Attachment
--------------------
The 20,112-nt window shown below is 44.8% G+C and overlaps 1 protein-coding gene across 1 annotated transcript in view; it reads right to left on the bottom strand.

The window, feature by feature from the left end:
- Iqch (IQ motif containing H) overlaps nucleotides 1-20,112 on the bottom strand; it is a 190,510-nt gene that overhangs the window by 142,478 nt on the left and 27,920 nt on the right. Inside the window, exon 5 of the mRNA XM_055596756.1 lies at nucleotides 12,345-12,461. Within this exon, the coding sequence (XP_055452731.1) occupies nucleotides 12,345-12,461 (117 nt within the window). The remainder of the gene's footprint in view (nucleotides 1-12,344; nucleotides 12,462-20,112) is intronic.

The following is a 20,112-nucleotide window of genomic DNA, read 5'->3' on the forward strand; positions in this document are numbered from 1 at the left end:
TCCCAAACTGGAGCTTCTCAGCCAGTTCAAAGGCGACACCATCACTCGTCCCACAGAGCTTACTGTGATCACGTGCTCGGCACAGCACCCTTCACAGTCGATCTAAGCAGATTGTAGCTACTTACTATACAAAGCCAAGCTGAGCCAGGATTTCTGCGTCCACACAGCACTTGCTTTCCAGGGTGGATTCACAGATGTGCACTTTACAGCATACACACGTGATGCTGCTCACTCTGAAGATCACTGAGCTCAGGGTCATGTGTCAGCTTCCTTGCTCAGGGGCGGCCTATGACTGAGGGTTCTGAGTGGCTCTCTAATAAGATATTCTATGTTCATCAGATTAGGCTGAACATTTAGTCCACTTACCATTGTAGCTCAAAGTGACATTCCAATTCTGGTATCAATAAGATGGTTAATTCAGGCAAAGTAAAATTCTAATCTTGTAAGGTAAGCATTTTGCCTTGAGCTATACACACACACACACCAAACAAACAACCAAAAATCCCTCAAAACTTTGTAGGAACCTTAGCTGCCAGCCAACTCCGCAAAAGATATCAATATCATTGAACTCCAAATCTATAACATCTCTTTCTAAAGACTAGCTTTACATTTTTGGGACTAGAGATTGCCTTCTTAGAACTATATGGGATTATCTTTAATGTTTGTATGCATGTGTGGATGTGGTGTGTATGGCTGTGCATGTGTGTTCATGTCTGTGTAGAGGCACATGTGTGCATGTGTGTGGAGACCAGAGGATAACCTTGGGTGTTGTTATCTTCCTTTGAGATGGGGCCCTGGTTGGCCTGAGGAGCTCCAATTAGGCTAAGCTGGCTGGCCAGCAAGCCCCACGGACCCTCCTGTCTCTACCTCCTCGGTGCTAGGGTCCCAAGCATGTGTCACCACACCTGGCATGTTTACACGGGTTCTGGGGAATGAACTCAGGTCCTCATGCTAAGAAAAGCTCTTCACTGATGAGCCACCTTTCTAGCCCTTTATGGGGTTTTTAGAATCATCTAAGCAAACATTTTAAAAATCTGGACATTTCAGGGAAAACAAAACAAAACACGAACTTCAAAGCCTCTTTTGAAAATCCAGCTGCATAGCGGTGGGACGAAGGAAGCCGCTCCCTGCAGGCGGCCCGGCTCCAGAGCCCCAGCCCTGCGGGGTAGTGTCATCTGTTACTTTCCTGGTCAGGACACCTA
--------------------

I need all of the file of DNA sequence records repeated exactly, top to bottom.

The 20,112-nt window shown below is 44.8% G+C and overlaps 1 protein-coding gene across 1 annotated transcript in view; it reads right to left on the bottom strand.

The window, feature by feature from the left end:
- Iqch (IQ motif containing H) overlaps nucleotides 1-20,112 on the bottom strand; it is a 190,510-nt gene that overhangs the window by 142,478 nt on the left and 27,920 nt on the right. Inside the window, exon 5 of the mRNA XM_055596756.1 lies at nucleotides 12,345-12,461. Within this exon, the coding sequence (XP_055452731.1) occupies nucleotides 12,345-12,461 (117 nt within the window). The remainder of the gene's footprint in view (nucleotides 1-12,344; nucleotides 12,462-20,112) is intronic.

The following is a 20,112-nucleotide window of genomic DNA, read 5'->3' on the forward strand; positions in this document are numbered from 1 at the left end:
TCCCAAACTGGAGCTTCTCAGCCAGTTCAAAGGCGACACCATCACTCGTCCCACAGAGCTTACTGTGATCACGTGCTCGGCACAGCACCCTTCACAGTCGATCTAAGCAGATTGTAGCTACTTACTATACAAAGCCAAGCTGAGCCAGGATTTCTGCGTCCACACAGCACTTGCTTTCCAGGGTGGATTCACAGATGTGCACTTTACAGCATACACACGTGATGCTGCTCACTCTGAAGATCACTGAGCTCAGGGTCATGTGTCAGCTTCCTTGCTCAGGGGCGGCCTATGACTGAGGGTTCTGAGTGGCTCTCTAATAAGATATTCTATGTTCATCAGATTAGGCTGAACATTTAGTCCACTTACCATTGTAGCTCAAAGTGACATTCCAATTCTGGTATCAATAAGATGGTTAATTCAGGCAAAGTAAAATTCTAATCTTGTAAGGTAAGCATTTTGCCTTGAGCTATACACACACACACACCAAACAAACAACCAAAAATCCCTCAAAACTTTGTAGGAACCTTAGCTGCCAGCCAACTCCGCAAAAGATATCAATATCATTGAACTCCAAATCTATAACATCTCTTTCTAAAGACTAGCTTTACATTTTTGGGACTAGAGATTGCCTTCTTAGAACTATATGGGATTATCTTTAATGTTTGTATGCATGTGTGGATGTGGTGTGTATGGCTGTGCATGTGTGTTCATGTCTGTGTAGAGGCACATGTGTGCATGTGTGTGGAGACCAGAGGATAACCTTGGGTGTTGTTATCTTCCTTTGAGATGGGGCCCTGGTTGGCCTGAGGAGCTCCAATTAGGCTAAGCTGGCTGGCCAGCAAGCCCCACGGACCCTCCTGTCTCTACCTCCTCGGTGCTAGGGTCCCAAGCATGTGTCACCACACCTGGCATGTTTACACGGGTTCTGGGGAATGAACTCAGGTCCTCATGCTAAGAAAAGCTCTTCACTGATGAGCCACCTTTCTAGCCCTTTATGGGGTTTTTAGAATCATCTAAGCAAACATTTTAAAAATCTGGACATTTCAGGGAAAACAAAACAAAACACGAACTTCAAAGCCTCTTTTGAAAATCCAGCTGCATAGCGGTGGGACGAAGGAAGCCGCTCCCTGCAGGCGGCCCGGCTCCAGAGCCCCAGCCCTGCGGGGTAGTGTCATCTGTTACTTTCCTGGTCAGGACACCTA